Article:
She then came under the influence of Annie Besant and Jiddu Krishnamurthi, who sent her to England. She passed MRCP London, in 1925. She was possibly the first Indian woman doctor to do so. She was trained in Rotunda Hospital, Dublin, then considered the best obstetrical hospital in Europe, obtaining her LM degree there.

She joined Bikaner State as Principal Zenana (Women's) Medical Officer, in January 1929 on a salary of Rs. 1,500 per month, then considered a huge amount of money, plus a free house. She remained there till Bikaner's Maharaja Ganga Singhji died in 1943. She was very much admired by Bikaner's Maharaja and the public, and Bikaner's Zenana Hospital was named after her. Dr Telang, Dr Sharda Rao Dr Chako and others were trained by her in Bikaner - who became famous gynaecologists later in Bikaner and Jaipur

She then came to Alwar in 1943, as in charge of Alwar's Zenana Hospital. She was renowned there. She remained in Alwar till she retired in 1950. She liked my father, who was in charge of the Alexandra Hospital, and he respected her a lot. She was very close to Sir Sirehmal Bapna, the Prime Minister, who had known her from Bikaner, and brought her to Alwar after the demise of Maharaja Ganga Singhji. As a child, I remember her vaguely, but distinctly remember the beautiful government bungalow that she lived in, in solitary splendour.

She stayed briefly in St Francis Hospital in Ajmer in 1950, along with Dr von Allen who knew her from Bikaner. Rukmini Arundale, the famous dancer, was her younger sister. Dr Sivakamu remained very close to Jiddu Krishnamurthi, and helped the theosophist organization in Adyar with munificent donations, all her life. She finally settled down in Adyar, near Madras and died there.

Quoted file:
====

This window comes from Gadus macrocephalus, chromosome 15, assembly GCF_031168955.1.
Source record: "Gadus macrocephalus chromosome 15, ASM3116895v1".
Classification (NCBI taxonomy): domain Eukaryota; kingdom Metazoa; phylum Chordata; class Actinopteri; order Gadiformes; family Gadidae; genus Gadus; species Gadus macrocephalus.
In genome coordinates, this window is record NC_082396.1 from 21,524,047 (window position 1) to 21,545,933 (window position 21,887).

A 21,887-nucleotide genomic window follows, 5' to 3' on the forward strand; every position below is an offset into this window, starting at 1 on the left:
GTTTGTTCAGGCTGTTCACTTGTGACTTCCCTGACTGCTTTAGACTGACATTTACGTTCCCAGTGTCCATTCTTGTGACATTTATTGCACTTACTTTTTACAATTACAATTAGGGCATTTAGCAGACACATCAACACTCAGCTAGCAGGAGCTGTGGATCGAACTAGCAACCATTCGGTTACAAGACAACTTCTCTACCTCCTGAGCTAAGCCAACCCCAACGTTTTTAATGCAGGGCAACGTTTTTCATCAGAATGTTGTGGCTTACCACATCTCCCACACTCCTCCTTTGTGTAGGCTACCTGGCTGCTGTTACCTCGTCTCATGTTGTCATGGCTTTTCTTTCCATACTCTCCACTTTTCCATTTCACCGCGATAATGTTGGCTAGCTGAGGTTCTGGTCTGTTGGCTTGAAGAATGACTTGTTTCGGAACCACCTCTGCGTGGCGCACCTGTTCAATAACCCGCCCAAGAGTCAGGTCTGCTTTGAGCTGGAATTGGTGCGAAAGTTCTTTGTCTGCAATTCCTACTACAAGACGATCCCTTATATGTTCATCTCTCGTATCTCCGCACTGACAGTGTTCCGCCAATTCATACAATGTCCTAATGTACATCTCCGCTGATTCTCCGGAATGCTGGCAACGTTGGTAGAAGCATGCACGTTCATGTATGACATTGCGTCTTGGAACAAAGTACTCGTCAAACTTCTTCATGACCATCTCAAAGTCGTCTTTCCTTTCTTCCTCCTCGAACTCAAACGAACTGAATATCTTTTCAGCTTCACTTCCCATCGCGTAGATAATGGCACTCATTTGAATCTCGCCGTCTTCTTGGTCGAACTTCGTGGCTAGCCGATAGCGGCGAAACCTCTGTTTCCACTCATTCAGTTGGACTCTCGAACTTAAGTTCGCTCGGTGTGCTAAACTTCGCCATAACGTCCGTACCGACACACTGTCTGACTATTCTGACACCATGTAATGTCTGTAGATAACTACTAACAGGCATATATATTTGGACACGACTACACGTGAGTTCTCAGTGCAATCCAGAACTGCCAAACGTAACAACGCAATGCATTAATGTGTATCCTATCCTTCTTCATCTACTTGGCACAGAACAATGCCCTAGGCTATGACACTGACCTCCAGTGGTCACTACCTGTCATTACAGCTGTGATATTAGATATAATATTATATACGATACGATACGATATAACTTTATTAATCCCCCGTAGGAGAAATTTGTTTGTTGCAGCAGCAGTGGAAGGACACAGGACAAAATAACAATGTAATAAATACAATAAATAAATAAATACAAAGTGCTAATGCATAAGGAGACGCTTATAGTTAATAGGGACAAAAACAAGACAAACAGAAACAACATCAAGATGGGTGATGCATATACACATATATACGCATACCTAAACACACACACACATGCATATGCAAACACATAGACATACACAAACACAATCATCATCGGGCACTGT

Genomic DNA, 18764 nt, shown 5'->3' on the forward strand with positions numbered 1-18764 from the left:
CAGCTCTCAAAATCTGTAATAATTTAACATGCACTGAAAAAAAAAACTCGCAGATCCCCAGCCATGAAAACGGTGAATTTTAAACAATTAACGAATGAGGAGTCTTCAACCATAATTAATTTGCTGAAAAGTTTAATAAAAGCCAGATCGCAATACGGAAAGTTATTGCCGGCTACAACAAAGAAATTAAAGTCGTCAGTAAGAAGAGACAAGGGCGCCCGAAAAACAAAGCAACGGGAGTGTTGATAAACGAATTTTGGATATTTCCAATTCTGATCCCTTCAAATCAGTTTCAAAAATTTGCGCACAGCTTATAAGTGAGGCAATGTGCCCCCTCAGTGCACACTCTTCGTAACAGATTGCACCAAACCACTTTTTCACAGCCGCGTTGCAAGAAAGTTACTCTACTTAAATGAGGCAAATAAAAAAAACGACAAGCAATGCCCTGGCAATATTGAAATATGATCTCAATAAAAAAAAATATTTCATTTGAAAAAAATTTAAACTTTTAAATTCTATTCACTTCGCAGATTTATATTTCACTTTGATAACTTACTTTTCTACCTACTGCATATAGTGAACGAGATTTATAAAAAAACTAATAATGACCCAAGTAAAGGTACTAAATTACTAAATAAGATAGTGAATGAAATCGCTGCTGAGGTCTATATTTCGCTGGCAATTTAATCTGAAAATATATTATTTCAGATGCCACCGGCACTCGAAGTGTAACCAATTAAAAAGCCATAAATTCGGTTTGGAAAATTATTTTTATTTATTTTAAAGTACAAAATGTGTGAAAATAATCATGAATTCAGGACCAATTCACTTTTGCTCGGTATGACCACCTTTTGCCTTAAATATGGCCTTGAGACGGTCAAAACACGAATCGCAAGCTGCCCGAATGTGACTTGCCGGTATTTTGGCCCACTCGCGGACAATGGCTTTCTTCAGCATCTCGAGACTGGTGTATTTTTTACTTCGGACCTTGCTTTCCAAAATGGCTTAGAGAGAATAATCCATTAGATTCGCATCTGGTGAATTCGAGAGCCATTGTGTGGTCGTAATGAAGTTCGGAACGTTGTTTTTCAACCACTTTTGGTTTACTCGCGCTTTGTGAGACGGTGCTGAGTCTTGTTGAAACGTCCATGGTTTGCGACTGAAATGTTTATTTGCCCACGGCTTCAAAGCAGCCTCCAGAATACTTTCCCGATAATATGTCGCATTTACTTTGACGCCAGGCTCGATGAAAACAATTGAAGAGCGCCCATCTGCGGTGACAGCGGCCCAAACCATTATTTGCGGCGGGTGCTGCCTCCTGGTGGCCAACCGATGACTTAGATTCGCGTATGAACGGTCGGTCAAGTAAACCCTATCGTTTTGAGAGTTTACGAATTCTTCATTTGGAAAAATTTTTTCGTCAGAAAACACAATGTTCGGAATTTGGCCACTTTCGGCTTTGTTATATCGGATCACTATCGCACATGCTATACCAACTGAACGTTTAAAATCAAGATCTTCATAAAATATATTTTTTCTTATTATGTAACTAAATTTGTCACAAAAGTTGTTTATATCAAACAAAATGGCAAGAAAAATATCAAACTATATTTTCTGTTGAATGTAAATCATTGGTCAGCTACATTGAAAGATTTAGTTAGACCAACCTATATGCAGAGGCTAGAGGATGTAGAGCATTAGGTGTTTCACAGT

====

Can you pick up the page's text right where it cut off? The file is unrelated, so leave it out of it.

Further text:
Shobha Ram, Chief Minister

Shobha Ramji Kumawat became Chief Minister in 1948 of Matsya Union, comprising of the Princely States of Alwar, Bharatpur, Dholpur and Karauli before the formation of Rajasthan. Later, he was twice Finance Minister of Rajasthan.

He was my father's intimate friend in Alwar. He appointed Father Chief Medical Officer, Alwar State in 1949. He appointed my father Chief Medical Officer, Alwar state in 1949, in absentia, when father was in Edinburgh. Later, Shobha Ramji helped Father become DMHS Rajasthan in 1961.

Much later, when Shobha Ramji was Finance Minister in Rajasthan for the second time, Father took me to meet him in Jaipur. The simplicity of those times and those people had to be seen to be believed. Shobha Ramji himself brought for us three cups of tea on a tray from the kitchen. This was in his official residence with many chaprasis (servants). He then asked Father to go with him to the Governor's House for tea, as it was 26th January, Republic Day. But, Father refused as he had retired and had no invitation and I, though in service, was too junior to be invited to Raj Bhawan. Shobha Ramji insisted that we should go as his guests, but father refused, whereupon he said that he will also not go. Then I said "Yeh sab kya hai (What's going on)?"

Father kept quiet, but Shobha Ramji said "In Alwar, in 1940, I went to Doctor Sahib for a loan of Rs 1,400 for my sister's wedding, and took a bag containing my wife's jewellery. Doctor Sahib withdrew the money from the Imperial Bank (the only bank in Alwar), and gave it to me. But, he refused to keep my wife's jewellery and asked me to keep accounts. I, according to my legal practice, used to pay him Rs 50 or so every month, till the debt was paid. Such friendships are made for life."

So I said "Rs 1400 mein shadi ho jati thi (A wedding used to costs only Rs. 1,400)?" Shobha Ramji said "Dekh lo (Yes, look yourself.)"


© Pramod Wanchoo 2018

Comments
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Lokesh Mathur   |2018-11-07
Very interesting. I never heard about these doctors. The old building of Alwar
Hospital was known as Alexander Hopial (it is still written on a marble stone).
I met Shobha Ramji during my journalism days. He was known as "Rajasthan ki
Rajneeti ke Chanakya" ( Chaniya of Rajasthan Politics). And no doubt he was
very simple tough very powerful politician.